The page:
Would you pay for an app that gave you real-time information on where your child’s school bus was located, or would you be more worried that the information is even publicly available?
The Wake County school system is wrestling with cost and privacy concerns in determining how far to go to provide accurate, real-time information on bus locations. The state’s largest school system is evaluating whether to acquire and make publicly available third-party software that taps into GPS devices located on buses.
Following widespread complaints about bus service in the 2012-13 school year, Wake began providing online bus updates.
David Neter, Wake’s chief business officer, told school board members on May 6 that they’ve had more success with updating the online system in the morning. He said it’s been more challenging getting real-time data in the afternoon.
Neter explained that the GPS units on the buses do not provide automatic updating to the district’s website or the ability to provide updates to third parties. He said that the website has to be updated manually.
As a result, Neter said they’ve begun looking at third-party software that could let them automatically provide the GPS data online or to a smartphone.
Neter said the software wouldn’t be free so one issue is whether the district or the parents would cover the user fees. If it was paid by the parents, Neter said they’d have to ask what they’d do with those who can’t afford the cost.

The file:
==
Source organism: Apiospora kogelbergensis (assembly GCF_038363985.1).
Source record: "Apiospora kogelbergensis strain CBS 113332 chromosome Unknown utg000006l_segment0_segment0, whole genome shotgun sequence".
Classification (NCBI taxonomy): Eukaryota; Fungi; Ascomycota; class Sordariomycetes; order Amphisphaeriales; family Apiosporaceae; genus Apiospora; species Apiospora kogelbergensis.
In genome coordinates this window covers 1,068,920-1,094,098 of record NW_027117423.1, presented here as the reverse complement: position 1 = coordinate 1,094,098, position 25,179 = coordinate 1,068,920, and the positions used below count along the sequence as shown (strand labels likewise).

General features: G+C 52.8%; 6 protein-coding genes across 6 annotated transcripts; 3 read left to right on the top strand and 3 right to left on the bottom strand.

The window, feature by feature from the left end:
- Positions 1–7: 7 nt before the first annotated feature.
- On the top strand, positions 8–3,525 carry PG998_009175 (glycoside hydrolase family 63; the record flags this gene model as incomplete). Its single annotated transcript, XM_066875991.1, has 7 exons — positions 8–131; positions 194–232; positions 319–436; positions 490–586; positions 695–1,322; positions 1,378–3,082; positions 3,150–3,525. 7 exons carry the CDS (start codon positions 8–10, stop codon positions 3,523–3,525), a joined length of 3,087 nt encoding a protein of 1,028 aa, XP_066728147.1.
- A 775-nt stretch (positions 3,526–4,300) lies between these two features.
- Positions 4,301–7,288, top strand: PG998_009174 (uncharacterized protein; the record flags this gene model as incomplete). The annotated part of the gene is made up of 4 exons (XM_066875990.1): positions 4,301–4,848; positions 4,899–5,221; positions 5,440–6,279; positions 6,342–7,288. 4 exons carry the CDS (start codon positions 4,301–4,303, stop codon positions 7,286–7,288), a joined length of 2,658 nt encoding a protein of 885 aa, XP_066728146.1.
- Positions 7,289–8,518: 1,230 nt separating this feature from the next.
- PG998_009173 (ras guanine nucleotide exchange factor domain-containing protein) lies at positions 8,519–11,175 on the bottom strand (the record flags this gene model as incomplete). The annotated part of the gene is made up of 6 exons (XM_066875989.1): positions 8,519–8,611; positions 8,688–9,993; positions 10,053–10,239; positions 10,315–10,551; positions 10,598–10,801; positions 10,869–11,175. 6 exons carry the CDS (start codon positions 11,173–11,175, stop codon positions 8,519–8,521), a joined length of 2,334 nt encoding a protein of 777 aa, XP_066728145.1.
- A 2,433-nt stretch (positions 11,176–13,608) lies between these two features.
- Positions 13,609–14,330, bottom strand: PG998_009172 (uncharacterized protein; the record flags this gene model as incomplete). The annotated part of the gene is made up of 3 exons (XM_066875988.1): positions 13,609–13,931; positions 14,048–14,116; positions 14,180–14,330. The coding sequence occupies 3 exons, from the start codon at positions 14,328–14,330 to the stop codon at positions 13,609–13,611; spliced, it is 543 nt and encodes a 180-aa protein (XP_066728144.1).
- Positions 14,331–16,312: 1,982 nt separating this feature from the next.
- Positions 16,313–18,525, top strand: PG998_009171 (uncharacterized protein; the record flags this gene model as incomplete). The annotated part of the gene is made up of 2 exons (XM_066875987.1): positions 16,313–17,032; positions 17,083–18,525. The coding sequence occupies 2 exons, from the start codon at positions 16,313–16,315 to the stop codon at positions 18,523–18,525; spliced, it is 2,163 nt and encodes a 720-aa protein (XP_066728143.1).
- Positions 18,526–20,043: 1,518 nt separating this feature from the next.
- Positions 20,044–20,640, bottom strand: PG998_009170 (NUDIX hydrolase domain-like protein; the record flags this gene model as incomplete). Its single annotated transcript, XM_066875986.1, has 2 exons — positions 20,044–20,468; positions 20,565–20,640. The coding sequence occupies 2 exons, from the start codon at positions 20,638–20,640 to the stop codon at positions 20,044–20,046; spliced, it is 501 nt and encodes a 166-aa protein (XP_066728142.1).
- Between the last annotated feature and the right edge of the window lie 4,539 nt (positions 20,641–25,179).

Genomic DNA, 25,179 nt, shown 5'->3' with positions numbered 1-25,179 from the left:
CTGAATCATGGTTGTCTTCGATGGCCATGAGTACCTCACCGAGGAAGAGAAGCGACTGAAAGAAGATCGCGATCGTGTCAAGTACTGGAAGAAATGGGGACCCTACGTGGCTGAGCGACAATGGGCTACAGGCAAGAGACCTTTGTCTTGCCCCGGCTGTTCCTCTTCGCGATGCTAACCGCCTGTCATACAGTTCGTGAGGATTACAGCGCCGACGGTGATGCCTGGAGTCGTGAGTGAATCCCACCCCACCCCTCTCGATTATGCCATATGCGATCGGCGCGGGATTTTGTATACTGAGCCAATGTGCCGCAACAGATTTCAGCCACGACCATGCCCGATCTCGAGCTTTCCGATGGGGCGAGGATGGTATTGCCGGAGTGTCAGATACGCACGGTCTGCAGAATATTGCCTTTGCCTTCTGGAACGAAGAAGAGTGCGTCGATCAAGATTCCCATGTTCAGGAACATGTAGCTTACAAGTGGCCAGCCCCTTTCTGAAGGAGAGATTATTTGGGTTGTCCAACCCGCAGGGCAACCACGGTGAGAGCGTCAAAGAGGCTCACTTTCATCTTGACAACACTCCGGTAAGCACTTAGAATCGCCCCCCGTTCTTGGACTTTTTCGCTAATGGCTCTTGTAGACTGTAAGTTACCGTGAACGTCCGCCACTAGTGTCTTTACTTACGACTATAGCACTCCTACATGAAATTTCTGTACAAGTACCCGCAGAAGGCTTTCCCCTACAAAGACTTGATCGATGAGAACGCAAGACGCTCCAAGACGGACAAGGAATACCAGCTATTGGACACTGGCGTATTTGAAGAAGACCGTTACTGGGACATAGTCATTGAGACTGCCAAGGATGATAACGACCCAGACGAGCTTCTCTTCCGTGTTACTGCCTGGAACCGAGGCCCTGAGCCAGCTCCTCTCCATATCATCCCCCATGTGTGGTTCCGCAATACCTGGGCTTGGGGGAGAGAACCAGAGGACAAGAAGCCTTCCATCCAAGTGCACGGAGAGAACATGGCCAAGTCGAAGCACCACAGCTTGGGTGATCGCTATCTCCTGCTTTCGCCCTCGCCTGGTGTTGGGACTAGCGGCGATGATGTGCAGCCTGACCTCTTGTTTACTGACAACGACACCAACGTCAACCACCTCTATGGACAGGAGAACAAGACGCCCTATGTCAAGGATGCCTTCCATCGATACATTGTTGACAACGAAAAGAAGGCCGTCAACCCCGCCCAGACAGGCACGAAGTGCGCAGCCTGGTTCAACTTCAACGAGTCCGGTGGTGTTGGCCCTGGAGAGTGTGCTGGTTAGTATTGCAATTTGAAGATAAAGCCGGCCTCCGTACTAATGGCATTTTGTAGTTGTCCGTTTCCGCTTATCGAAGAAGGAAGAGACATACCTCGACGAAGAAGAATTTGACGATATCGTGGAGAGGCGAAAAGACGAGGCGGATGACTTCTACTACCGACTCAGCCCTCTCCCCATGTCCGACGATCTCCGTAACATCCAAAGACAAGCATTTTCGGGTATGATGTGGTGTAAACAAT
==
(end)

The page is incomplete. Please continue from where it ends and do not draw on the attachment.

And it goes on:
Neter said the privacy concerns will also be “lengthy discussion.”
“Unlike public transit, I want to know where a CAT bus is so I can make the stop,” Neter said. “K-12 transportation has specific students on specific buses. We have issues like joint custody.
We have other issues and there is likely going to be some concern on parties getting a benefit as a double edge, a double-edged sword. The flip side of that coin is privacy concerns So those are some things we'll have to look at."
Neter said they’re reaching out to other districts to see how they address these issues.
As a “bridge” for the 2014-15 school year, Neter said they’re looking at how to improve manually updating the website. He said they’re also asking schools to better use social media to provide information on bus status. He said it’s Wake’s goal to provide parents with “reasonably close to real-time updates.”